Functional Programming isn’t just about tail recursion, lambda expressions and a map function though. It’s a whole new paradigm with interesting trade offs, ideas, problems etc. A few years ago, I spent the Summer writing a REST service in Scala at Morgan Stanley, which was invaluable for helping me understand what FP really is.
3. Become competent on the command line
You’re probably already good on the command line, maybe you have a custom `.bashrc` file and use fancy arguments for `ls`, but are you using the terminal to its full potential? I certainly don’t!
If you’ve never looked into it, you may be surprised by just how much you can do from the command line, even after just learning a few new commands.
For example, you can use the `parallel’ command to utilize multiple cores on your machine. Lets say you wanted to convert all .jpg files in a directory to .png files using convert, you could use parallel to use all of the cores on your processor instead of just one.
Other cool tools to check out include xargs and pv (a progress bar). If you’ve not used different shells before, maybe try out something like fish, or maybe just read the man page for bash!
4. Learn about Computer Security
Computer security is something everybody interested in CS should have a basic knowledge of. Knowing what DDOS stands for and why it’s a good idea to have a firewall is a good idea for people who (may one day) write software for thousands if not millions of users.
Computer security isn’t all about cracking passwords, man in the middle attacks and Java vulnerabilities though. Social engineering is a common attack vector for hackers, I recommend Kevin Mitnick’s book The Art of Deception if you’re interested in this (occasionally available cheaply on Amazon).
5. Have a go at parallel and distributed computing
Writing single threaded code is something that most computer scientists get pretty good at. Making different computations happen at the same time either on the same machine, or on different machines adds a whole new level of complexity though.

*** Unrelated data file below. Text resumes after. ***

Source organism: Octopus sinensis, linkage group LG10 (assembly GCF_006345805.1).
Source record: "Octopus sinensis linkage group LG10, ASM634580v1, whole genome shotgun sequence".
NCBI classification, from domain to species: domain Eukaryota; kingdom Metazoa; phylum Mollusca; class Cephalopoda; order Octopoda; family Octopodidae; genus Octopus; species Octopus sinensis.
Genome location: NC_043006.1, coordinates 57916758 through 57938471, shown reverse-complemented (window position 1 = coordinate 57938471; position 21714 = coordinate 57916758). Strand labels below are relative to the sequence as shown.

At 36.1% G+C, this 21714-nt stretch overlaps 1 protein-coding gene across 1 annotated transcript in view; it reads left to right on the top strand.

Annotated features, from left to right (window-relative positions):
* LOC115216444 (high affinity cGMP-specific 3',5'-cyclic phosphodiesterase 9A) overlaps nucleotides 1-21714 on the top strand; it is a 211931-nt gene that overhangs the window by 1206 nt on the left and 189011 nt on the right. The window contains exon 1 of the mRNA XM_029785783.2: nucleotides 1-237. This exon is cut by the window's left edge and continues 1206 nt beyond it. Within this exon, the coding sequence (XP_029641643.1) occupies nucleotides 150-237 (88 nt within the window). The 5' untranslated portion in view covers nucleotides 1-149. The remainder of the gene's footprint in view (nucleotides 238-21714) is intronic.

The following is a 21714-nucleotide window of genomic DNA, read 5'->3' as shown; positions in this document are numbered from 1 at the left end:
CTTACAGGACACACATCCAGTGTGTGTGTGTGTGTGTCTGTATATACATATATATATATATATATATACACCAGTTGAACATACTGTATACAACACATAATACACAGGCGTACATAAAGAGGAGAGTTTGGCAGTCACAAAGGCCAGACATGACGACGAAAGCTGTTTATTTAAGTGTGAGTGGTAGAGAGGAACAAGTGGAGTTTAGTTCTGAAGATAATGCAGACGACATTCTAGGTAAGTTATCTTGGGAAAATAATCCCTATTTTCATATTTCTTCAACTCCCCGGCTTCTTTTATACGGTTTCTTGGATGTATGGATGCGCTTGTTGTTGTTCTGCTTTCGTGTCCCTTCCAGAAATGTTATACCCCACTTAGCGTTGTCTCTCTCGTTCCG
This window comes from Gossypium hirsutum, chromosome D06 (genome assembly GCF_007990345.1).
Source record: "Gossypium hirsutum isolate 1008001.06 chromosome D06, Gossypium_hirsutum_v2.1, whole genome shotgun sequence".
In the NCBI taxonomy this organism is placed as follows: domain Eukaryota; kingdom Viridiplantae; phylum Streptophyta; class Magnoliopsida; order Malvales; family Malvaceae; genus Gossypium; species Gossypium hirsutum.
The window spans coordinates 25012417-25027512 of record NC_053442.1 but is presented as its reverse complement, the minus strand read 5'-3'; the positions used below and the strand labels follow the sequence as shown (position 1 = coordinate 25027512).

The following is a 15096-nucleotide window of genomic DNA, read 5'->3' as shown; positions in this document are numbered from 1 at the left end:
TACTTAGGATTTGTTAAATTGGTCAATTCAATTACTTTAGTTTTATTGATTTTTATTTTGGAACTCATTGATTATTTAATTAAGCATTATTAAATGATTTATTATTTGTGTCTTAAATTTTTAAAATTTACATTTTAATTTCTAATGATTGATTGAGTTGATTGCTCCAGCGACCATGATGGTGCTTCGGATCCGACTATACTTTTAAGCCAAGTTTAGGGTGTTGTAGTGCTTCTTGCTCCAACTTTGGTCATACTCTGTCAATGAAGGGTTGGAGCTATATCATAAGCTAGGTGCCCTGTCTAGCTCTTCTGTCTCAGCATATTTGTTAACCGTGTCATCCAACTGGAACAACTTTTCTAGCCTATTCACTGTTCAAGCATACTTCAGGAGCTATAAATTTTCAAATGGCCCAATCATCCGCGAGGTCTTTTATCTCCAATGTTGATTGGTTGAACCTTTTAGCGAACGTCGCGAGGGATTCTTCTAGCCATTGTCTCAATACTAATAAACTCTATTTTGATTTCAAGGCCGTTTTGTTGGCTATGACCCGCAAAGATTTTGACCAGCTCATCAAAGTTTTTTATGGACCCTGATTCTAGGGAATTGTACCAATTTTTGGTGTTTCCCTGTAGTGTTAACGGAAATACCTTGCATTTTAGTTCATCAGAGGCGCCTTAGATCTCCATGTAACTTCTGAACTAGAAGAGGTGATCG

There are lots of different approaches to parallelizing your code, from using the `parallel’ command as mentioned above, to writing map reduce jobs and running them on a cluster of virtual servers you’ve set up.
I recently read an interesting blog post (warning, it’s a long read) about how Erlang has separate modules that are designed to embrace crashing, and handle it gracefully and transparently. While I think that implementing a fault tolerant and distributed project in Erlang might be overkill, there are lots of university labs that are ripe for a bit of multi-threading!
I had planned to write a blog post at the start of January, but as usual exam time came around I was too busy! Thankfully, my exams have gone well (though I only had two!) and now I do have time to write again 🙂
Over exam time, interest in my course notes usually goes up as people start their revision. This year, both the first and second years were looking at them (as opposed to last year when there was only one year ‘younger’ than me at uni), which meant roughly double the attention! From the traffic to my website, it looks like Manchester students start revision at the start of January (new year new me mindset?):